Feeling beautiful in baden baden
S p a S e S S i o n S , p i c t u r e - p e r f e c t S e t t i n g S a n d t h e b l a c k f o r e S t l u l l a v i S i t o r i n t o a m a g i c a l l a n d w h e r e e v e r y t h i n g i S p r e t t y a n d l e i S u r e ly
Tiptoeing into the low- ceilinged room, lowering myself into a lounger, I get down to the business of relaxing. There are a few other people in the room, each on their own lounger; one person is apparently asleep on a small bed on one side. The only sounds in the room are of soft breathing and very low decibel nature melodies like birdsong and flowing water coming from hidden speakers.
This is Salina Sea Salt Grotto in Baden Baden, the stylish spa town at the edge of the famed Schwarzwald ( Black Forest) in Germany. The day spa is one of the many in the town, whose name translates to ‘ baths / to bathe’ — and since they said it twice, it’s not hard to see how people here love getting into the thermal spring waters.
It had been so even in the times of the 3rd century Roman emperor Caracalla. He and his soldiers came here to ease the aches and pains of their exhausting military campaigns. For the 19th century European nobility, this town was a centre of healing and exclusive socialising.
Those traditions continue in modern Baden Baden. The Caracalla Spa is magnificent, a massive glass- enclosed complex of outdoor and indoor pools. Standing under the ‘ waterfall’, a vertical stream falling with great force, takes a bit of courage at first, but the massaging effect on knotted muscles soon feels like heaven. The circular outdoor pool has colder water that invigorates the body after wallowing in the warmth inside; pumps around the pool edge create localised currents that soothe bathers’ legs.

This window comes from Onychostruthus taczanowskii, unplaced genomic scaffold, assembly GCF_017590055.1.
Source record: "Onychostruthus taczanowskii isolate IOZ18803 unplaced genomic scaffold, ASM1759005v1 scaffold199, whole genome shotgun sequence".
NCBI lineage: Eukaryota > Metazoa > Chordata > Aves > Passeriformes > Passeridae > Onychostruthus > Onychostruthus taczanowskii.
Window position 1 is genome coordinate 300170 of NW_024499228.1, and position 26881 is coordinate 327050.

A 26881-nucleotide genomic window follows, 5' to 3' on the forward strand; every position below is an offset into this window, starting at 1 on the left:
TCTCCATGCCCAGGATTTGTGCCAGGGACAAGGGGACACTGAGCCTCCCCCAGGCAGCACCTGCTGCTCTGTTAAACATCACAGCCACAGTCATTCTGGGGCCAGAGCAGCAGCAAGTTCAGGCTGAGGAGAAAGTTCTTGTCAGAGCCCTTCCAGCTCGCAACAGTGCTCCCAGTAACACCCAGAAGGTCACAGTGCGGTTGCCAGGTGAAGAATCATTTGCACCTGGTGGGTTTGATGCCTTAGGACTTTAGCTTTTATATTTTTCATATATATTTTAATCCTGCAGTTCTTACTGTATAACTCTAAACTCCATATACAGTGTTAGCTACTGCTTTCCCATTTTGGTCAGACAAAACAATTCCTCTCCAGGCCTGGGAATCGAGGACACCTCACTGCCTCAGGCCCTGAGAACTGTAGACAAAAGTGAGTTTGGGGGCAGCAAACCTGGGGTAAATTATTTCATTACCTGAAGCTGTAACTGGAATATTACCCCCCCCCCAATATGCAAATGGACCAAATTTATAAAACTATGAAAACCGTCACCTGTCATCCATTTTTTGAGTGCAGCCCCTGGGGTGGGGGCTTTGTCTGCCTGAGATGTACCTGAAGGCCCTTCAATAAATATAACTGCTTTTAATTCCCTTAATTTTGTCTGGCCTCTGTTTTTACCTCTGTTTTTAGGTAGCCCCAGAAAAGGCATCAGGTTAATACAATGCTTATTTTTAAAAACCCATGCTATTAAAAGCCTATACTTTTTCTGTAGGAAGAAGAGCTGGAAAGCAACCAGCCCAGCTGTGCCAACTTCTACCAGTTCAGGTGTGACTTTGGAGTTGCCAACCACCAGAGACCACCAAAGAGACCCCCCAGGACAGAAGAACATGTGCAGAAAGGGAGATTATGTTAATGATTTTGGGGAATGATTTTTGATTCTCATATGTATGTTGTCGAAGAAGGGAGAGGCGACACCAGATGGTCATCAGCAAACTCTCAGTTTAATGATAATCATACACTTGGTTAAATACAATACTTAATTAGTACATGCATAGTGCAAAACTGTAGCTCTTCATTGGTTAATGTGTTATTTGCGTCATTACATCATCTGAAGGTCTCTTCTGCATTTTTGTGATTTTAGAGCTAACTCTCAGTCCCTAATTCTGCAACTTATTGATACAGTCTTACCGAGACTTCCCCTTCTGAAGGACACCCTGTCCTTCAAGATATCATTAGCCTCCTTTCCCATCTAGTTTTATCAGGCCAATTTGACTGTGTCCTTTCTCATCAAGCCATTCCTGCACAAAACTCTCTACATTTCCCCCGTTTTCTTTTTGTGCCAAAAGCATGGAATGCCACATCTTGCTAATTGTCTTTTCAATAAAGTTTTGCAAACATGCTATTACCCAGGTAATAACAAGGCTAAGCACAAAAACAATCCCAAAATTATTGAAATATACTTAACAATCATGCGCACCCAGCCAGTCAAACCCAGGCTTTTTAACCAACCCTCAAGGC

Another major spa is the Friedrichsbad, whose architecture and wall frescoes are reminiscent of Roman times. This is also the place
for shedding the last bit of inhibition and go au naturel to fully experience everything this spa has to offer. The tradition of bathing without clothes is an ancient one in Europe, and the German Freikörperkultur ( free body culture) movement is a part of it. Getting comfortable with our own bodies is an integral part of a spa visit; few places offer a better setting for it than Baden Baden. There’s no particular statement or erotica about nudity in Germany; the people are just happy with being who they are.
The town itself is wealthy and lovely. At the centre is the Lichtentaler Allee, the mini promenade along the slender river Oos. The path runs through stunning parklands — on one side is the stately Brenners Park Hotel & Spa, some of its restaurants giving guests sweeping views of the greenery outside. Nearby — well, everything here is nearby — is the Fabergé Museum, where astoundingly beautiful creations by Russian jeweller Peter Carl Fabergé are displayed. Though a small museum, the collection is solid, going well beyond the world- famous Fabergé eggs. Everything here is intricately detailed and perfect, a bit like the town itself.
One of the most spectacular buildings in Baden Baden is its casino. Its extravagantly ornate interiors qualify as ‘ jawdropping’, even if the regulars at the gambling tables appear to have got used to the sight. Gambling here is a restrained affair, shorn of the Hollywood razzmatazz, an interesting way to pass the time rather than a desperate lurch at making a quick fortune. The Russian great Fyodor Dostoyevsky lived in this town and frequented the casino; he may have simply been ‘ researching’ his novel The Gambler.